February 2000

"Helping People Succeed"

Intentional Learning: Learning to Change the Brain

Purpose: Keep readers informed about learning orientation research and the application of individual differences in learning theories, models, and design strategies to mass-customize and personalize intentional learning. This whole-person approach highlights the importance of emotions and intentions on learning, in addition to social and cognitive aspects. This online newsletter appears at: (http://training.trainingplace.com/newsletter/feb2000.htm). The index for these newsletters appears at: (http://training.trainingplace.com/newsletter/index.htm).


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The special topic for this newsletter is personalization.  In this newsletter, you will find an assortment of resources that touch on these subjects. Many of these you might know about already, but hopefully you will find a few new items of interest.


Kathy Chen, Ph.D. Student at Utah State University (Committee Chair: Dr. David merrill) is examining different instructional strategies for performance-based simulations. She will be using the Learning Orientation Questionnaire to determine the learning orientation of each of her subjects. Dissertation Prospectus (Abstract): The purpose of this study is to investigate the effectiveness of using different instructional strategies in simulations that teach performance-based tasks. The instructional strategies used in this study are passive leaning (learning by observing), active learning (learning with involvement), prompt practice, and no-prompt practice. For the active learning, the investigator uses hands-on tutorials to teach the subjects the intended skills. For the passive learning, the investigator uses demonstrations to teach the same skills. For the prompt practice, the investigator uses guided simulations. For no-prompt practice, the investigator uses open simulations which has the same controls and functionality as the real system does. There are three primary questions this study tries to answer:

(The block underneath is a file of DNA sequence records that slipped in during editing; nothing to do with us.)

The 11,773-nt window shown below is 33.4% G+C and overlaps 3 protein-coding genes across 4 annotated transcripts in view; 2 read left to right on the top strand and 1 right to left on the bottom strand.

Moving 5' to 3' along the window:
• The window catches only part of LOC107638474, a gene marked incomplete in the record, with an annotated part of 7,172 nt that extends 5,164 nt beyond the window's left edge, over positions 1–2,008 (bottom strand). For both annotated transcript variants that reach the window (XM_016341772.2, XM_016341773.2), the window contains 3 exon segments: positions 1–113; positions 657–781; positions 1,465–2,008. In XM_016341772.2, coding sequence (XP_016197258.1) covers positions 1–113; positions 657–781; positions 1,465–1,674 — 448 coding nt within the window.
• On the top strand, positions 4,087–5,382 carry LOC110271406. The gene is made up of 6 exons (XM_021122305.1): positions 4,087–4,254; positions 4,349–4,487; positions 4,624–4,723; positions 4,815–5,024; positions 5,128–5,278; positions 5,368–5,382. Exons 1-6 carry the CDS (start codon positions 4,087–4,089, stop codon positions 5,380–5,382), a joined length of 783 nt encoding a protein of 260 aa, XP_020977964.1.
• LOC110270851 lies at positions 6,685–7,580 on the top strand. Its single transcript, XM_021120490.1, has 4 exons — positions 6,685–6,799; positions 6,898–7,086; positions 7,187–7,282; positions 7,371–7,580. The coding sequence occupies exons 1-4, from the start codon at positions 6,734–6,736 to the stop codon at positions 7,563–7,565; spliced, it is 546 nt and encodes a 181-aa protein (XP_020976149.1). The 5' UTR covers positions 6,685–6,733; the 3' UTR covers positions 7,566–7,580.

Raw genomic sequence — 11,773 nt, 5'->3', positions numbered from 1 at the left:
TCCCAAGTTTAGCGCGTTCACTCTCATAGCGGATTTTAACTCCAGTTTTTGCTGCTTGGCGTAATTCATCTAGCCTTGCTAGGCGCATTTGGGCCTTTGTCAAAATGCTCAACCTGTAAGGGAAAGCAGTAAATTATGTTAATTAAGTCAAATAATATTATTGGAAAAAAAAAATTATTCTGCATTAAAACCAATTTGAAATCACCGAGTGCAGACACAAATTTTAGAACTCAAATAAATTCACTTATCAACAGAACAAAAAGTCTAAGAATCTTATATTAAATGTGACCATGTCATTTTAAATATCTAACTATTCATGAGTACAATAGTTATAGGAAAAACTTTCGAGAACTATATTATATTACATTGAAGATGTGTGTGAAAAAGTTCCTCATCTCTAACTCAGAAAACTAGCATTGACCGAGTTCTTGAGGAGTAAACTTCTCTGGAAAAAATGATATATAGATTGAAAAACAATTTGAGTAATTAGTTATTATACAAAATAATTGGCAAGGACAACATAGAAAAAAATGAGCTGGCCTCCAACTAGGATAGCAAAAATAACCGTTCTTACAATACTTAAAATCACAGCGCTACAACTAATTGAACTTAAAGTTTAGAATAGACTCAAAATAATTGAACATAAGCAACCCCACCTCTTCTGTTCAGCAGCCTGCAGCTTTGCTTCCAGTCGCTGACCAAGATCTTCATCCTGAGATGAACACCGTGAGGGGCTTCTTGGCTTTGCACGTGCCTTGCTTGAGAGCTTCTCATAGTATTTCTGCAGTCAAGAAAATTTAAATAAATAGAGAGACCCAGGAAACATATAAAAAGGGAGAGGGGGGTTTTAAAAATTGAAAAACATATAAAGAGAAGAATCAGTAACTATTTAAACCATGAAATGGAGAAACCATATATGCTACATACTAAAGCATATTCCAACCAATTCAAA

1. Is the tutorial (active demo) more effective than the demonstration (passive demo) when used alone?

2. Is the guided simulation (with prompts) more effective than the open simulation (without prompts) when used alone?

3. Are any of the combinations tutorial used with open simulation, tutorial used with guided simulation, demo used with open simulation or demo with guided simulation more effective than the others?


What's going on with Personalization and Mass Customization on the Web?

The problem is an old one...how to create an individualized experience. To meet the limitations of unsophisticated, "one-size-fits-all" websites, personalization is fast becoming the means to attract and keep customers. Web marketing is leading the way (using one-on-one marketing and customer relationship building) in defining how we can use technology to meet individual and aggregate needs. Some of the benefits of applying one-to-one principles to Web marketing are to: attract and motivate prospects to use your Web site, create a community of loyal customers, and reduce the cost of customer service. Sounds like something we need for the learning community too. With the growing interest in personalization, several personalization software companies have worked together to create a site with extensive articles and links on the subject. They are listed below. Also listed below are several articles that might provide additional insights for personalizing learning on the Web. Especially helpful is examining how others use the technology to develop meaningful online learning relationships.